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Whole Building Design - Explaining The Conept

The whole building design approach is a process to make your home eco-friendly in a cost-effective way. We explain the process here.


whole building design
When we talk about whole building design we are referring to a specific design process that views a building as a system rather than as a collection of components. If you look at a building as the sum of a bunch of different components and not as an integrated system it will significantly limit the "sustainability" of a design because it only allows for a process of substituting "green" features for conventional ones.

If however, you view a building as a system it encourages and supports full integration of decision making. This approach results in better performance overall building performance and it is also the best way to avoid unnecessary costs.

Based on existing national research most professionals agree that sustainable design should not add more than 2% to the cost of a building. In many cases it may not incur any additional cost if it is done thoughtfully. Research also shows that the sooner sustainability is introduced into a project, the more likely it can be achieved cost-effectively. Solid cost-control is a result of using a systems design approach.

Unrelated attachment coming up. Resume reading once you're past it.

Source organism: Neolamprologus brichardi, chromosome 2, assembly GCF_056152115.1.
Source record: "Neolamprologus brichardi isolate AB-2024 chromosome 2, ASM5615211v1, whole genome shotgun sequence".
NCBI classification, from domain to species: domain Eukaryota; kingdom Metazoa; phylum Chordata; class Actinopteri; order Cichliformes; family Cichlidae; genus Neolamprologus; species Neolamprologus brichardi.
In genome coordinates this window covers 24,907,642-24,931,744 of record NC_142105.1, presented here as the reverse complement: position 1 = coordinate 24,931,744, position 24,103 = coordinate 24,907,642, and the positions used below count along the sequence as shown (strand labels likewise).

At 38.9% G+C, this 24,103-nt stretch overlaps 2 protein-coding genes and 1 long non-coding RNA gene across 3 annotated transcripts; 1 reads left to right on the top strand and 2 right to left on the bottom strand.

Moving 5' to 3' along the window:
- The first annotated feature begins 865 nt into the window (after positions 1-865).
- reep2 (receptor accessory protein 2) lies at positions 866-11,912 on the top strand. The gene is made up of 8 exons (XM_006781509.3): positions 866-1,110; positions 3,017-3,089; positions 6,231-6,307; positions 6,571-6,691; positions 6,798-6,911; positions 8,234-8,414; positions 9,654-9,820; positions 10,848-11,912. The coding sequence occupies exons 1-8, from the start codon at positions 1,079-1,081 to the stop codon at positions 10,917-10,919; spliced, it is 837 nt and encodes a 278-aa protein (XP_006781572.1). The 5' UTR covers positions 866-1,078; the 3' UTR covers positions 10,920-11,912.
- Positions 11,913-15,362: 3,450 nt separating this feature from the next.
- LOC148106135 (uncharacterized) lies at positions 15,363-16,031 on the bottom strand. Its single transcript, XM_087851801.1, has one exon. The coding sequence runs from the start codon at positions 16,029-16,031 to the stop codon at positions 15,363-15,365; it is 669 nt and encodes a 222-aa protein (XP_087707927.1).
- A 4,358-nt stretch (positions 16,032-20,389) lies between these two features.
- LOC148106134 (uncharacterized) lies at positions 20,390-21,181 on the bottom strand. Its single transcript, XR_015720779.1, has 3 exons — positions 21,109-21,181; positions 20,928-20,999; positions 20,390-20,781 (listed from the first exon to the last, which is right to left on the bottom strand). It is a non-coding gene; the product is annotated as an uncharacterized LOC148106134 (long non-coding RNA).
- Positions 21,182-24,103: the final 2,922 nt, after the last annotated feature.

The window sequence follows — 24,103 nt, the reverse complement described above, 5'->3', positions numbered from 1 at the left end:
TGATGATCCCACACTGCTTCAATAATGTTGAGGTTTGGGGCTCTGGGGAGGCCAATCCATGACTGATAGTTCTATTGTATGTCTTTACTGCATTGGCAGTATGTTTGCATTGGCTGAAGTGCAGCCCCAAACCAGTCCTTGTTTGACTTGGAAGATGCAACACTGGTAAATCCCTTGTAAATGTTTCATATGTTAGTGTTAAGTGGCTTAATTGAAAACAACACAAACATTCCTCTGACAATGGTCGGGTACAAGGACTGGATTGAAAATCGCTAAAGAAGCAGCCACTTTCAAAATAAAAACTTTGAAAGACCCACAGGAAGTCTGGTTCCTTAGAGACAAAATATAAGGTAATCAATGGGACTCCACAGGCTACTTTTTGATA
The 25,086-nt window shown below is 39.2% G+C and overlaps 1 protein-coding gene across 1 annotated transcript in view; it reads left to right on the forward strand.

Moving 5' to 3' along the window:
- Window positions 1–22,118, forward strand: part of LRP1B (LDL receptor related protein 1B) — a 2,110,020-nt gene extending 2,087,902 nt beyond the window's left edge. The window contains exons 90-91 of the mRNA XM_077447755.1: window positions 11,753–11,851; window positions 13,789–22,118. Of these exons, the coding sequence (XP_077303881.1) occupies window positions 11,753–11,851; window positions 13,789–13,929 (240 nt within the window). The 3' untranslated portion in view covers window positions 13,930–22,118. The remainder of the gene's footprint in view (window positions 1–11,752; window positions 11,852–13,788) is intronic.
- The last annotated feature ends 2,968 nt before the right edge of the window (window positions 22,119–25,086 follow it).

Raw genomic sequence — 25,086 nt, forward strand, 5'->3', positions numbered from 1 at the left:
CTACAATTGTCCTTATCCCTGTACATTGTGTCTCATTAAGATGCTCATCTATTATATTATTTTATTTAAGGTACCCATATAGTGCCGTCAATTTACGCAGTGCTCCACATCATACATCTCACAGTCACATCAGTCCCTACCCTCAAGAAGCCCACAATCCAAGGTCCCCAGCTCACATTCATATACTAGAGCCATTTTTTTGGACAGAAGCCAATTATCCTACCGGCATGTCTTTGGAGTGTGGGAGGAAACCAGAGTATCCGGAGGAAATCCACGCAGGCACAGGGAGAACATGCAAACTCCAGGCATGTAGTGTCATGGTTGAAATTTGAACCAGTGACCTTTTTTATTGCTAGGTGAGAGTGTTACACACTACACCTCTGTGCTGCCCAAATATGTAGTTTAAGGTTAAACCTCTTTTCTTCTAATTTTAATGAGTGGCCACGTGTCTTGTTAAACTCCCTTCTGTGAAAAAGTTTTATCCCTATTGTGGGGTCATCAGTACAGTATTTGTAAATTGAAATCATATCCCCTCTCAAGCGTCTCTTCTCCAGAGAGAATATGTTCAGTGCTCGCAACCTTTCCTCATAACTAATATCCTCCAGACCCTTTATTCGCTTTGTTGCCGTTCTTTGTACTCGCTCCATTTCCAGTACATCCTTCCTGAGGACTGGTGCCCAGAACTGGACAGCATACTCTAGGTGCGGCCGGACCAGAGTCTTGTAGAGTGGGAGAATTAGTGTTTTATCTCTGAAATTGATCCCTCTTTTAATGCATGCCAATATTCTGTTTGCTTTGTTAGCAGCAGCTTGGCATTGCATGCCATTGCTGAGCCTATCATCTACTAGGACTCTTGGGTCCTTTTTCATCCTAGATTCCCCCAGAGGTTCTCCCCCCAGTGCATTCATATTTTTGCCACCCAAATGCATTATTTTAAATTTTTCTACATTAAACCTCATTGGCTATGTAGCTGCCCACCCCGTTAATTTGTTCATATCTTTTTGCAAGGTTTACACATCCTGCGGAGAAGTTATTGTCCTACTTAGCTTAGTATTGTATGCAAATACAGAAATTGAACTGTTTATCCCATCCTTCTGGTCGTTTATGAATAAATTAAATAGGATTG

When viewed holistically, opportunities for combining functions and multiplying the benefits achieved from a single strategy are much more apparent with this whole building systems approach.

Whole Building Design requires commitment from both the owner and the design team to utilize an interdisciplinary approach. Checking in at regular intervals during the design phase and during construction assures follow-through to this commitment. All contracts related to the building design and construction should reflect the project's commitment to whole building design.

Whole Building Design generally requires investing in design activities that increase the opportunity for integrated solutions that together provide better performance and life cycle savings. Integrated design activities most often include an eco-charette, life-cycle analysis, and modeling, testing, and evaluation studies.

If you are seriously interested in learing an efficient design process for sustainability, we recommend tht you read the book The Integrative Design Guide to Green Building: Redefining the Practice of Sustainability

Whole Building Design Guidelines

Description of an Eco-Charrette